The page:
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Action Stations as EU Publishes CMU Action Plan and STS Framework

30 September 2015

30 September 2015 - The European Commission (EC) today published its much anticipated Action Plan (Action Plan) on Building a Capital Markets Union (CMU).  The publication of the Action Plan follows the launch of a Green Paper: Building a Capital Markets Union, together with a consultation paper on the creation of a high-quality securitisation market and a further paper proposing a review of the Prospectus Directive on 18 February 2015. Responses were requested by 13 May 2015, following which a conference took place over the summer prior to today's publication of the agreed Action Plan.

The CMU forms part of President Juncker's EUR315bn investment plan to strengthen Europe's economy and stimulate investment to create jobs.   In addition to the Action Plan, the EC has published proposals relating to securitisations and the Prospectus Directive, which are discussed below.   The EC intends for a "well-functioning and integrated" CMU to be established by 2019 and will assess its progress on an annual basis as well as conducting a full review in 2017.

Based upon an earlier draft, the key priorities under the Action Plan include:

  • Encouraging long term financing in infrastructure: The EC highlights the role that it hopes that European Long Term Investment Funds (ELTIFs) will have in long term cross border projects once the ELTIF Regulation comes into force in December 2015.  The EC has announced that it will amend the Solvency II Directive and the Capital Requirements Regulation to re-calibrate the regulatory capital treatment of investment in infrastructure projects and in ELTIFs in order to ensure that they are more risk sensitive and encourage investment by institutional investors.  By the end of 2017, the EC will also assess whether the capital treatment of private equity and privately placed debt in Solvency II is an impediment to insurers investing in such assets.
  • Promoting a better functioning securitisation market:  Through a number of proposed amendments and the introduction of simple transparent and standard (STS) designation for securitisations the EC intends to revitalise the European securitisation. Of particular importance to the market will be the proposed re-calibration of capital requirements for institutional investors who invest in STS securitisations.  
  • EU-wide covered bond framework: Before the end of 2015, the EC will also examine the viability of building a pan-European covered bond framework and will continue to explore the possibility of allowing local credit unions to operate outside of the capital requirements framework for banks.  
  • Reducing investment barriers between EU member states: The EC will consult on certain key insolvency and early restructuring barriers and legislation on business insolvency, address ambiguities relating to securities ownership, improve existing clearing and settlement procedures for cross border securities transactions and strengthen supervisory convergence.
  • Amending disclosure requirements: The EC has identified the need to review how corporate disclosure about an entity seeking access to the capital markets is produced. This is currently governed by the Prospectus Directive which will be updated to clarify when a prospectus is needed, streamline the information required and the approval process, and create a proportionate regime for SMEs to draw up corporate disclosure and access capital markets. Proposals to amend the Prospectus Directive can be expected in November 2015. A review of the Prospectus Directive may have knock-on effects for other participants in the capital markets, particularly if there is also a focus on streamlining information made available to retail investors, as this may force a fundamental shake-up in how disclosure surrounding retail products is presented by financial counterparties,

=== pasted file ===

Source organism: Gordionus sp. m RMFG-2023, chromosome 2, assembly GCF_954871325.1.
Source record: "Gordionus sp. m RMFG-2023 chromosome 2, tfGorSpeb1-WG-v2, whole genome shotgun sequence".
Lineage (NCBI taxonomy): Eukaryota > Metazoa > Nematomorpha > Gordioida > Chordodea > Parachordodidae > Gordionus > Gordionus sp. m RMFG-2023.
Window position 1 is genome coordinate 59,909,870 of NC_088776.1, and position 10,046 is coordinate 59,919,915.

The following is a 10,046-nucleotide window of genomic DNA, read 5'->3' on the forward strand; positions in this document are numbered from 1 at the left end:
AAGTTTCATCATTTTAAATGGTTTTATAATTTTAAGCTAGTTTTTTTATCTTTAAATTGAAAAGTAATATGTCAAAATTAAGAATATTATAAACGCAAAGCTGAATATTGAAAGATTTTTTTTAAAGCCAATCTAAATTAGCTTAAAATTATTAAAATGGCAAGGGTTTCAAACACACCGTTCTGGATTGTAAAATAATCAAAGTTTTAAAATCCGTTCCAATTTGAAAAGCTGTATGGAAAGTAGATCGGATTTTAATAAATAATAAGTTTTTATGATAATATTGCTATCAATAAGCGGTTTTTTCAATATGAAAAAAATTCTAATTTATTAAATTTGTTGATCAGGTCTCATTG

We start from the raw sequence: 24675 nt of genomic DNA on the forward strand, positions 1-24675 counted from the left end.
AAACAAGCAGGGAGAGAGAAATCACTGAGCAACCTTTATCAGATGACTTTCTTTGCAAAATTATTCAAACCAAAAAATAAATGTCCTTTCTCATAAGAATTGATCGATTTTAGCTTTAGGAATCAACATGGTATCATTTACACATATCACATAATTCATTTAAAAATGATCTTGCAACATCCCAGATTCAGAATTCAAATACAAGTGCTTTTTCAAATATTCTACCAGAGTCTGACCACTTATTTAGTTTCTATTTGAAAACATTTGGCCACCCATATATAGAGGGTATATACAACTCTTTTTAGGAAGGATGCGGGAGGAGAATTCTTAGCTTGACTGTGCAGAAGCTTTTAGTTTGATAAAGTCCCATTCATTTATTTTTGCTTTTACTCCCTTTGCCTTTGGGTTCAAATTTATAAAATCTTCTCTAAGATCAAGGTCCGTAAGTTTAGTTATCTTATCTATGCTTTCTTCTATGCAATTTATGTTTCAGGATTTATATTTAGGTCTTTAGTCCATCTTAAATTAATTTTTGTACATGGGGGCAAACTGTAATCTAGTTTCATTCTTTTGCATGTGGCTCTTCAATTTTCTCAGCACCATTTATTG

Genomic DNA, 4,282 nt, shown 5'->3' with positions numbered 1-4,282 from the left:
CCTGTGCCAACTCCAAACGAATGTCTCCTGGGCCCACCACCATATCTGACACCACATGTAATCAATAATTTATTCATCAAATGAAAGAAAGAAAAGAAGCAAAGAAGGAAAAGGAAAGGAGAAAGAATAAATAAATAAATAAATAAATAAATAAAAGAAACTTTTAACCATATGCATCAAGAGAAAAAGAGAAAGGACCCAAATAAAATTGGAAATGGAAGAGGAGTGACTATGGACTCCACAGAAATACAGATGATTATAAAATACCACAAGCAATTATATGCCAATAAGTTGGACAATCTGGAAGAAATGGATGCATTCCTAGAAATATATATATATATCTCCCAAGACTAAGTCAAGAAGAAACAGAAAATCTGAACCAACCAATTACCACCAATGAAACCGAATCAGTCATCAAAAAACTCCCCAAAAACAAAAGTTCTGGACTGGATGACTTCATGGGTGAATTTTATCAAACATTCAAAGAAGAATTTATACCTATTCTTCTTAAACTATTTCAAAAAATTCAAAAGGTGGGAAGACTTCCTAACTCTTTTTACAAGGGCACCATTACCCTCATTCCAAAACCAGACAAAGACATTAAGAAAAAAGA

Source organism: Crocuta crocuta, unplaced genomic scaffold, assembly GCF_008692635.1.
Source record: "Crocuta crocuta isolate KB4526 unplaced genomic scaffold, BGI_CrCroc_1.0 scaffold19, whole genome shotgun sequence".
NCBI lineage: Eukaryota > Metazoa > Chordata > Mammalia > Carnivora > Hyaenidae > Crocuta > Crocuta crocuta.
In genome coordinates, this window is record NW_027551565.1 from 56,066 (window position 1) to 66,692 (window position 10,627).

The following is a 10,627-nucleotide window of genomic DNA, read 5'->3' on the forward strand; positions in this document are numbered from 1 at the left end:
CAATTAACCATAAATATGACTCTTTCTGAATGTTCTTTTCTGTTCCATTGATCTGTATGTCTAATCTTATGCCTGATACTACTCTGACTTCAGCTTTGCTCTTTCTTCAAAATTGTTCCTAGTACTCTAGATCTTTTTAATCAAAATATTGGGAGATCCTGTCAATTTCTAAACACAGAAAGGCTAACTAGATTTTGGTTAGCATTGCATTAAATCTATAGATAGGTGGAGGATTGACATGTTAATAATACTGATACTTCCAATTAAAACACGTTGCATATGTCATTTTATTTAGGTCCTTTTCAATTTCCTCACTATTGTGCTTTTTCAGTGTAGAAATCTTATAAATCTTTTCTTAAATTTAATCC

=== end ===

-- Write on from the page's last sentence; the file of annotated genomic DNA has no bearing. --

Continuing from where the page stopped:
• Providing more funding choices for European businesses and SMEs: The EC has also stated it intends to introduce measures to better connect SMEs with potential funding sources, and will promote forms of non-bank financing such as crowd-funding, as well as private placement and loan-originating funds. In relation to private placement, the EC acknowledges its support for the steps taken by the ICMA and the German Schuldscheine regime to standardise the process and documentation for the private placement market.
  • Greater choices for retail investors: The EC recognises the importance of retail savings held through asset managers, life assurance companies and pension funds and intends to publish a Green Paper before the end of 2015 on retail financial services and insurance to assess ways to boost competition and choice, and examine the regulatory framework for retail investment.

Commenting on the Action Plan, Andrew Carey, partner in Hogan Lovells' International Debt Capital Markets (IDCM) team, said:
"The CMU Action Plan represents a significant development for European capital markets.  It is hoped that the plans for improving access to non-bank financing for SMEs, including the  European Commission's support for crowd funding and private placements have a positive impact upon the ability of companies to access a wider range of funding in the EU".

Commenting on the changes proposed to the securitisation regulations in the Action Plan, Julian Craughan, partner in Hogan Lovells' Structured Finance team, said:
"The proposed revisions to regulatory capital charges for securitisations designated as simple transparent and standard (STS) are a welcome development for the European securitisation markets.  There are a number of less helpful proposals though that could actually introduce uncertainty into the market."

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